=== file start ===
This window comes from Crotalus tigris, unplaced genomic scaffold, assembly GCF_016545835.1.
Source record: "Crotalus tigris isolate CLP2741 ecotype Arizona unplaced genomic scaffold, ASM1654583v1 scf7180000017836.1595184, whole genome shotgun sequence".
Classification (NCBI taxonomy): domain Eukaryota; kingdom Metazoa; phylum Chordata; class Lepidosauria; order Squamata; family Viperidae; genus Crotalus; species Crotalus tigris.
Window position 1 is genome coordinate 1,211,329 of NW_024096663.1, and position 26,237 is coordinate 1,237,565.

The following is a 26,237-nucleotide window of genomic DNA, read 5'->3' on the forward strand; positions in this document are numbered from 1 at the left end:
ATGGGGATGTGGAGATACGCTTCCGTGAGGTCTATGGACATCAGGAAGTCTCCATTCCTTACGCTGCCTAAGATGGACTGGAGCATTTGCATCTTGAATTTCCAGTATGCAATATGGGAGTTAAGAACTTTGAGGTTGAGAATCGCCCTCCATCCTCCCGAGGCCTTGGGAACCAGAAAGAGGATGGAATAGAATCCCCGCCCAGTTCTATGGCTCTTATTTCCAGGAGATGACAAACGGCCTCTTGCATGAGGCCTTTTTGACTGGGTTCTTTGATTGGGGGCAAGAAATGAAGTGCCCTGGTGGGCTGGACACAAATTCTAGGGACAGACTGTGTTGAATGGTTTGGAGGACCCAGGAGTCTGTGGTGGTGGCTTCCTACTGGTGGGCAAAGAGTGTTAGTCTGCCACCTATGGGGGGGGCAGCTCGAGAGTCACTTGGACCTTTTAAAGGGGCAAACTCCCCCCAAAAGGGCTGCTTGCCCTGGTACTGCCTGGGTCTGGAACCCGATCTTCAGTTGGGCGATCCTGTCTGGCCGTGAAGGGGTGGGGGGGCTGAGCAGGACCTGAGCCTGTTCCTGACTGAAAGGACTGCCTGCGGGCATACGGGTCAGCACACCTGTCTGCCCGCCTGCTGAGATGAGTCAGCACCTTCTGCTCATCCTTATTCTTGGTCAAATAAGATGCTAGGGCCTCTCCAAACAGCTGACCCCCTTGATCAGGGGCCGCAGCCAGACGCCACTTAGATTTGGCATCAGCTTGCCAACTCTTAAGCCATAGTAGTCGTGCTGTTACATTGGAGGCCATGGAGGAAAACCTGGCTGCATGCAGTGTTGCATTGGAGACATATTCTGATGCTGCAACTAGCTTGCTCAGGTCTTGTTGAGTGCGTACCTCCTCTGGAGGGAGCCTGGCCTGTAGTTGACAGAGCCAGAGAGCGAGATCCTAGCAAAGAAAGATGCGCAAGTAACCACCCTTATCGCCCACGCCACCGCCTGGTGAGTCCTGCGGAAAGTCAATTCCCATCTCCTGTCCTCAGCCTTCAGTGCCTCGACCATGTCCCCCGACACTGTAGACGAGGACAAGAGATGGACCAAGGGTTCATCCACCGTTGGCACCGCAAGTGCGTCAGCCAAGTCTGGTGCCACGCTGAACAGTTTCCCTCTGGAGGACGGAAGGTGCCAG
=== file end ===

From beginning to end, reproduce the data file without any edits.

This window comes from Crotalus tigris, unplaced genomic scaffold, assembly GCF_016545835.1.
Source record: "Crotalus tigris isolate CLP2741 ecotype Arizona unplaced genomic scaffold, ASM1654583v1 scf7180000017836.1595184, whole genome shotgun sequence".
Classification (NCBI taxonomy): domain Eukaryota; kingdom Metazoa; phylum Chordata; class Lepidosauria; order Squamata; family Viperidae; genus Crotalus; species Crotalus tigris.
Window position 1 is genome coordinate 1,211,329 of NW_024096663.1, and position 26,237 is coordinate 1,237,565.

The following is a 26,237-nucleotide window of genomic DNA, read 5'->3' on the forward strand; positions in this document are numbered from 1 at the left end:
ATGGGGATGTGGAGATACGCTTCCGTGAGGTCTATGGACATCAGGAAGTCTCCATTCCTTACGCTGCCTAAGATGGACTGGAGCATTTGCATCTTGAATTTCCAGTATGCAATATGGGAGTTAAGAACTTTGAGGTTGAGAATCGCCCTCCATCCTCCCGAGGCCTTGGGAACCAGAAAGAGGATGGAATAGAATCCCCGCCCAGTTCTATGGCTCTTATTTCCAGGAGATGACAAACGGCCTCTTGCATGAGGCCTTTTTGACTGGGTTCTTTGATTGGGGGCAAGAAATGAAGTGCCCTGGTGGGCTGGACACAAATTCTAGGGACAGACTGTGTTGAATGGTTTGGAGGACCCAGGAGTCTGTGGTGGTGGCTTCCTACTGGTGGGCAAAGAGTGTTAGTCTGCCACCTATGGGGGGGGCAGCTCGAGAGTCACTTGGACCTTTTAAAGGGGCAAACTCCCCCCAAAAGGGCTGCTTGCCCTGGTACTGCCTGGGTCTGGAACCCGATCTTCAGTTGGGCGATCCTGTCTGGCCGTGAAGGGGTGGGGGGGCTGAGCAGGACCTGAGCCTGTTCCTGACTGAAAGGACTGCCTGCGGGCATACGGGTCAGCACACCTGTCTGCCCGCCTGCTGAGATGAGTCAGCACCTTCTGCTCATCCTTATTCTTGGTCAAATAAGATGCTAGGGCCTCTCCAAACAGCTGACCCCCTTGATCAGGGGCCGCAGCCAGACGCCACTTAGATTTGGCATCAGCTTGCCAACTCTTAAGCCATAGTAGTCGTGCTGTTACATTGGAGGCCATGGAGGAAAACCTGGCTGCATGCAGTGTTGCATTGGAGACATATTCTGATGCTGCAACTAGCTTGCTCAGGTCTTGTTGAGTGCGTACCTCCTCTGGAGGGAGCCTGGCCTGTAGTTGACAGAGCCAGAGAGCGAGATCCTAGCAAAGAAAGATGCGCAAGTAACCACCCTTATCGCCCACGCCACCGCCTGGTGAGTCCTGCGGAAAGTCAATTCCCATCTCCTGTCCTCAGCCTTCAGTGCCTCGACCATGTCCCCCGACACTGTAGACGAGGACAAGAGATGGACCAAGGGTTCATCCACCGTTGGCACCGCAAGTGCGTCAGCCAAGTCTGGTGCCACGCTGAACAGTTTCCCTCTGGAGGACGGAAGGTGCCAG